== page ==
Reactionary Theology

They say you can always learn from history, and recently, I learned something new.

In the process of studying for a class on Church history, it’s interesting to see how many times movements have been shaped as people react to one another. In the vacuum of fathers in the faith who can say, “Imitate me as I imitate Christ,”¬† it left theological orphans to establish themselves according to whatever made the most sense to them.

And oftentimes, what made the most sense to people was an overreaction (or underreaction) to something someone else was doing.

For example, not meaning to step on any toes here, but in reaction to the Roman Catholic Church’s overemphasis on works, as seen through¬† a series of requirements by which a believer could obtain grace, John Calvin formulated the various doctrines of predestination. The pendulum swung from many works that merited grace to grace belonging only in the hand of a sovereign God.

In reality, scripture requires both of these to exist in tension. Our faith moves the grace of Christ into our lives, yet our faith also is proved through genuine works.

That example is interesting to me, but it doesn’t move me. What grabs at my heart are several examples from the 1800s, during which time several revivals flourished. The first Great Awakening was past and a new Great Awakening had come, leading to famous names of revival like Andrew Murray, Otto Stockmayer, D.L. Moody, John Alexander Dowie, and many others.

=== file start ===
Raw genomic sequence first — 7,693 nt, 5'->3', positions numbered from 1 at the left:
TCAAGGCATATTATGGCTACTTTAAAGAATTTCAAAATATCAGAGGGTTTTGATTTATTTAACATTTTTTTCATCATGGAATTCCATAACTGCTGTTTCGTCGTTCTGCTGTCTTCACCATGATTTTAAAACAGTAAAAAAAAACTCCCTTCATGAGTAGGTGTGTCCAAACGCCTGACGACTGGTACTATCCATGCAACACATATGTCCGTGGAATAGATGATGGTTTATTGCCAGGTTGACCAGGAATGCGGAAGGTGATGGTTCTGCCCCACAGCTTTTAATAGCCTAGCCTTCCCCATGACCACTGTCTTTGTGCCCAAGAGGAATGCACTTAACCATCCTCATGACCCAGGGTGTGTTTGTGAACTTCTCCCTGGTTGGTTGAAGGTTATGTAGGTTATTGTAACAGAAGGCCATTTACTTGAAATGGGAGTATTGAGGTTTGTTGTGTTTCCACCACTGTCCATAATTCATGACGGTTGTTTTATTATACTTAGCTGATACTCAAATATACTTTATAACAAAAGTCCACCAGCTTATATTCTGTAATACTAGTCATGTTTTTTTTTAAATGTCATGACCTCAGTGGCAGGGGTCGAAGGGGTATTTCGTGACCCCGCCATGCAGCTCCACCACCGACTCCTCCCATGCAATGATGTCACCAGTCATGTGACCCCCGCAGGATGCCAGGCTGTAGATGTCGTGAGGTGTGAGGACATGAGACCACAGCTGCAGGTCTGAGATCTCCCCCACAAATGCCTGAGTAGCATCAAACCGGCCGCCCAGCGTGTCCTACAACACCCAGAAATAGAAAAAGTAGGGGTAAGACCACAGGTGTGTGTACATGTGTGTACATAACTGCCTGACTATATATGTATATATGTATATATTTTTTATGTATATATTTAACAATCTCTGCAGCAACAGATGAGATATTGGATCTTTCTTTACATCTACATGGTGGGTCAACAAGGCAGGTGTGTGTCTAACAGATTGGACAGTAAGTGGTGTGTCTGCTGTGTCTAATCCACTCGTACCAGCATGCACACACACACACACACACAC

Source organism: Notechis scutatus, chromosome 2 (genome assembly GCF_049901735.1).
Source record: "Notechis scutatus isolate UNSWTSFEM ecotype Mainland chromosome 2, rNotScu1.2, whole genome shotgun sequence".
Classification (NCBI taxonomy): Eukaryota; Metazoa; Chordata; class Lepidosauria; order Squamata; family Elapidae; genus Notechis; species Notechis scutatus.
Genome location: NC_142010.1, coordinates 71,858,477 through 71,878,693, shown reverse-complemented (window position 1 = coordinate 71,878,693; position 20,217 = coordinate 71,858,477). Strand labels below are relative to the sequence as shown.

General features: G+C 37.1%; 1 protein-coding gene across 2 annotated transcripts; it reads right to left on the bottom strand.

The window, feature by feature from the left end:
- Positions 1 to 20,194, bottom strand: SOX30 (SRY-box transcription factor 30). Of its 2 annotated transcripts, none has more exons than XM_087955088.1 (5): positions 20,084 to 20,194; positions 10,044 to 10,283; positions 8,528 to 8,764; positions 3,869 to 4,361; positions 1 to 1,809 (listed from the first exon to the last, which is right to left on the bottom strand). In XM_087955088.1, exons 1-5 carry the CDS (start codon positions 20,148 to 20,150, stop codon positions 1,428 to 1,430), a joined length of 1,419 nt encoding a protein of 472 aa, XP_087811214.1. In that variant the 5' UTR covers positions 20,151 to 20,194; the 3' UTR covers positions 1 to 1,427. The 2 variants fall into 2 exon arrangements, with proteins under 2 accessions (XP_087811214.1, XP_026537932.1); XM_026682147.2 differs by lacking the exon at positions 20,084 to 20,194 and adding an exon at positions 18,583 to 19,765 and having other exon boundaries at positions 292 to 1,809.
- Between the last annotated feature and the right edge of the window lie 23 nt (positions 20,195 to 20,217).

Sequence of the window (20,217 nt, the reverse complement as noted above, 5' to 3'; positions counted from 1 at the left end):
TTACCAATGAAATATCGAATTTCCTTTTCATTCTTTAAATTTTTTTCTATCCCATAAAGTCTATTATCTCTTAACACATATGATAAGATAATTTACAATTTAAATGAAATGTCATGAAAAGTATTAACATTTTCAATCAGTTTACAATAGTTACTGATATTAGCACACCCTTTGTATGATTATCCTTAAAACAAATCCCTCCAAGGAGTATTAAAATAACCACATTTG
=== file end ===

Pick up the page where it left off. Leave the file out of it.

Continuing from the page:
What truly hit home is the testimony of D.L. Moody and R.A. Torrey, two of the founders of what is now Moody Church and Moody Bible Institute, my beloved Alma Mater. These two men both experienced and practiced the gifts of the Holy Spirit, and in particular believed for miraculous healing, in their personal ministry. Torry even preached on the subject in his earlier years, or at least he did until something happened.

That something was John Alexander Dowie, who was flamboyant in his ministry style. He created some measure of controversy in Chicago and, in order to avoid the controversy, Moody and Torrey distanced themselves from Dowie by neglecting to preach about God’s power to heal.*

Now, the point of my writing here is not to provide commentary on either side of this theological debate, but rather make us question how we came up with our theology. If Dowie was unscriptural in his teachings or practice, that is one thing. However, it is equally erroneous to react the other direction and leave out important biblical truth simply because someone else is making it controversial.

In other words, if Moody and Torrey believed and practiced healing by the power of God in their personal ministry, then they should have preached it from the pulpit and lectern without regard to the controversy Dowie created. Or, if healing ministry is unscriptural, then they shouldn’t have believed or practiced it personally.

The point is that what we believe about God should be established by scripture alone and not in reaction to another person (or in reaction to society’s general opinion about a person).

God reveals Himself through people, yet people are still fallible. That’s why scripture is our constant. If a person errs, don’t overreact, but rather let the magnet of scripture pull your pendulum back to center, back to the balance where truths must be held in tension and mysteries cannot be explained by reason, but only by the person of God.

Only then will theology become deeper than intellect, for then we will cease to see mere people. Instead, we will see the Spirit of God at work within people and be able to honor them for what He has done in them, receiving the grace He has given them, and become a body united in Christ rather than divided by doctrine.


* Biographical details taken from Heritage of Healing, Kevin Dedmon, copyright 2009